H.N. You may be surprised by my answer and I can only give you an answer that is a by-product of my experience. I do not think that the relationships between law firms and clients have changed materially during the 30 years I have practiced law. The concept still remains that when a client has a problem, we aim to be the first people they think of when they want to talk to someone. That is how it was when I started in 1979 and that is still how it is today. Although, one must consider how both lawyers and clients have gotten wildly sophisticated. There still are basic principles that lawyers must exhibit, such as developing a deep knowledge of their clients, a deep sense of trust with their clients, and providing value for your fees. From the client’s perspective they too want to have someone they can trust and who is with them on good days and bad days. The trusting dialogue has to start and never end.
Leaders League. Since the financial crisis, corporate clients have become more cost-sensitive as there is ongoing pressure on the pricing of law firms. Do you agree with this observation?
H.N. I think there has always been pressure on the fees that law firms charge but if you have a good relationship with the client and provide good advice, you can always get to a good resolution where both sides feel fine about the fees. So yes, there is lots of pressure, particularly from very large clients, and lots of new competitors in the space outside of the US because now there are many accounting firms and low cost providers. The global economy is growing larger and stronger, so it’s important for firms to focus on the areas where they have real expertise. In our case, we have five or six practice areas we think we are really good at on a global basis. Therefore, we are confident in our ability to handle all issues within those frameworks – and if we do this then the advice we give will be valued.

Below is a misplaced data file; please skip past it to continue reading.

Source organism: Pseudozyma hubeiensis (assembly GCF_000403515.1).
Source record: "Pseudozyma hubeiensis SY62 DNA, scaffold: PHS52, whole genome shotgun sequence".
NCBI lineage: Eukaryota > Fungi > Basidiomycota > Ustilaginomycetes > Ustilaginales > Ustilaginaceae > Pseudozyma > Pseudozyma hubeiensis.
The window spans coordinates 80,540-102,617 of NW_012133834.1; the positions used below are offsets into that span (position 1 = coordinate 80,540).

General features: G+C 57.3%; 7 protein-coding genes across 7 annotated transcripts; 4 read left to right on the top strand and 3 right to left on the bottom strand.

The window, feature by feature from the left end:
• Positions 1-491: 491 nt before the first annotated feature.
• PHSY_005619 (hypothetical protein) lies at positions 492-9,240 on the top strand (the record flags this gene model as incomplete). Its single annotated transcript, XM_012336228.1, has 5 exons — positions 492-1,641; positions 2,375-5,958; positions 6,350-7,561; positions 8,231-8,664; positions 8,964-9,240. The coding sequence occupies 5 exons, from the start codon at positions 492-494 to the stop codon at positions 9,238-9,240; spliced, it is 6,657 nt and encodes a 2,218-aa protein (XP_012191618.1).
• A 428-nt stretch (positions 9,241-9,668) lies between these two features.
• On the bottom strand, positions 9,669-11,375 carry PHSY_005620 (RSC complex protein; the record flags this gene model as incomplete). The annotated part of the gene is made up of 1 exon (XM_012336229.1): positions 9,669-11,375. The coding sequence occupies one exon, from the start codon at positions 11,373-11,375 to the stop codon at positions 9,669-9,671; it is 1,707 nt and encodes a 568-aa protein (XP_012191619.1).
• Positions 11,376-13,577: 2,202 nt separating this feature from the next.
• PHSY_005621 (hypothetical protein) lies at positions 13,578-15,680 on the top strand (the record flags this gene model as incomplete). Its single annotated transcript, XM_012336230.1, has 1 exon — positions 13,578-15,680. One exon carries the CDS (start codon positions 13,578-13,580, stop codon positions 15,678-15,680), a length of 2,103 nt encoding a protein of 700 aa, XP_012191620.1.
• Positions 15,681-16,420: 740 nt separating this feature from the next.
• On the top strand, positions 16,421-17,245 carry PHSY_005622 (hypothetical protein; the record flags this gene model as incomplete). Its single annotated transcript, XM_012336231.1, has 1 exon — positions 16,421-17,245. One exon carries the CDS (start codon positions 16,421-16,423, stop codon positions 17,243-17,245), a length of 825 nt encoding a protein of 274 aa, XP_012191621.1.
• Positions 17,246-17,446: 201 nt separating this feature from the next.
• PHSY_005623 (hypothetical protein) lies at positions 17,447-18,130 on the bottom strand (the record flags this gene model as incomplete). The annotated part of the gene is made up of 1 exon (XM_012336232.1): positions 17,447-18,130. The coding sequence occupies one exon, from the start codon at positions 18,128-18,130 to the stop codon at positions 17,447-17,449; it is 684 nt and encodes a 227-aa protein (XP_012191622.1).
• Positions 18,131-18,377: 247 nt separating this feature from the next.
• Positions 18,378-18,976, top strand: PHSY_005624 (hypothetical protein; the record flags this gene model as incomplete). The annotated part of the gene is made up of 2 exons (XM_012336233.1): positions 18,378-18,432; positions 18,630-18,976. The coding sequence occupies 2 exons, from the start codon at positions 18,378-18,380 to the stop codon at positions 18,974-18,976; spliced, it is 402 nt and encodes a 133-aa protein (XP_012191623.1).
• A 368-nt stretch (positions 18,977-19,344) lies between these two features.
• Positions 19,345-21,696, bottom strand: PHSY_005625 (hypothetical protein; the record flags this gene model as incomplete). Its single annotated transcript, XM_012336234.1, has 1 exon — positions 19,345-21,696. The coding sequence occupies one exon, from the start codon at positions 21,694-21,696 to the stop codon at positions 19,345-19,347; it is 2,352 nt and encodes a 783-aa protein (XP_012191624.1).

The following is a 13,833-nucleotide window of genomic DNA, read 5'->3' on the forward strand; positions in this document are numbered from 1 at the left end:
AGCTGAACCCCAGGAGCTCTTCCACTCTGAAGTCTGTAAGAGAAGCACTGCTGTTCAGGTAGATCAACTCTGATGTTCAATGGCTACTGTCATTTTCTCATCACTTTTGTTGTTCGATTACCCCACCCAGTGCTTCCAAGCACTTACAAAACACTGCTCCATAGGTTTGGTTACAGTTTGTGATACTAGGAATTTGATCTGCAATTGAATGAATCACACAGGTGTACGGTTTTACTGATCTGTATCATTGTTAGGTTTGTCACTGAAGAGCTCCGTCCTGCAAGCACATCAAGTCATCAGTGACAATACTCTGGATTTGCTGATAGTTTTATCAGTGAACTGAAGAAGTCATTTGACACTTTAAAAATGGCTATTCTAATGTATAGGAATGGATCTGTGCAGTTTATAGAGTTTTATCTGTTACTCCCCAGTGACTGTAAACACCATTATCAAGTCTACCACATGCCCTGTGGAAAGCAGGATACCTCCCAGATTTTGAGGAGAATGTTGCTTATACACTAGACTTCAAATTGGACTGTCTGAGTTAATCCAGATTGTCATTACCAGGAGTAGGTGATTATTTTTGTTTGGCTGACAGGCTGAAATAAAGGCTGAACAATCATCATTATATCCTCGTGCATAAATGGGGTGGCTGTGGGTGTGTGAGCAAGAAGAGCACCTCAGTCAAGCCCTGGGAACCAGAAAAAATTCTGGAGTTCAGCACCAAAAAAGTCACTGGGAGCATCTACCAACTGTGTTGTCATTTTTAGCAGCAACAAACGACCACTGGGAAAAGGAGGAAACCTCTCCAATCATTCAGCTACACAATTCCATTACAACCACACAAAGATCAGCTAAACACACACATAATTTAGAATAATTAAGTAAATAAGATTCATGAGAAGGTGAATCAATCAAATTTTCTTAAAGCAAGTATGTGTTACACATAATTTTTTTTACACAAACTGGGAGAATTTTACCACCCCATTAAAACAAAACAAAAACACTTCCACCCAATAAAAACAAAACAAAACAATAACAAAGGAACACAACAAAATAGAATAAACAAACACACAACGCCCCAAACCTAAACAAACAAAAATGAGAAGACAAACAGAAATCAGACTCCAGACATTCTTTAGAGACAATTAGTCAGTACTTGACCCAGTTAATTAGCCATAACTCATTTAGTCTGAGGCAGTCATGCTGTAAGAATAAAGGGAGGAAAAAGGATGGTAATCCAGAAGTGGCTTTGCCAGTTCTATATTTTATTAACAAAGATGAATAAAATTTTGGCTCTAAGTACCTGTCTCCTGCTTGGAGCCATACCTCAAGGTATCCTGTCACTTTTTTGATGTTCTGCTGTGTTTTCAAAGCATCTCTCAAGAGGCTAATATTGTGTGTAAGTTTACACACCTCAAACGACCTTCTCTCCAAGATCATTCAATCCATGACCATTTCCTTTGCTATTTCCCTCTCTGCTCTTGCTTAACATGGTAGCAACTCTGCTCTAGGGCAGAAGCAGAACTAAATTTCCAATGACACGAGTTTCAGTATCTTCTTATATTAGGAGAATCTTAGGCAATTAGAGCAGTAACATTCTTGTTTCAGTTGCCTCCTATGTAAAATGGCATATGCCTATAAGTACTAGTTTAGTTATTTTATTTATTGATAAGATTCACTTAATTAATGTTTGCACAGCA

Leaders League. What kind of future does Dechert see in the Asian market in the coming years?
H.N. Asia is a tough market, a large market; there you have the competing pressure of every magic circle and all the top American firms. You have incredibly sophisticated domestic firms growing within those countries. That being said, it is still a huge part of the global economy and it is crucial we have a presence in Asia to support our clients’ global growth strategies. We are very pleased with how things are going in Hong Kong and Singapore. We plan to build up our presence in Beijing and we are also now looking at Shanghai. That’s not to say were going to go send a hundred lawyers there, but Asia has too big a share of global GDP to not be part of.
The European Commission’s approval of the copyright directive in April threw more gas on the fire. In a few years, the internet has become – among other things – the main market fo
The long-serving boss of Cobepa, Jean-Marie Laurent Josi talks about the business model of a Belgian investment firm that is trusted by major European families, one which marries t
Since the last half of 2008, it is no longer possible to conceal the term ‘crisis’. New paradigms have become apparent and structural changes are predicted. Indeed mar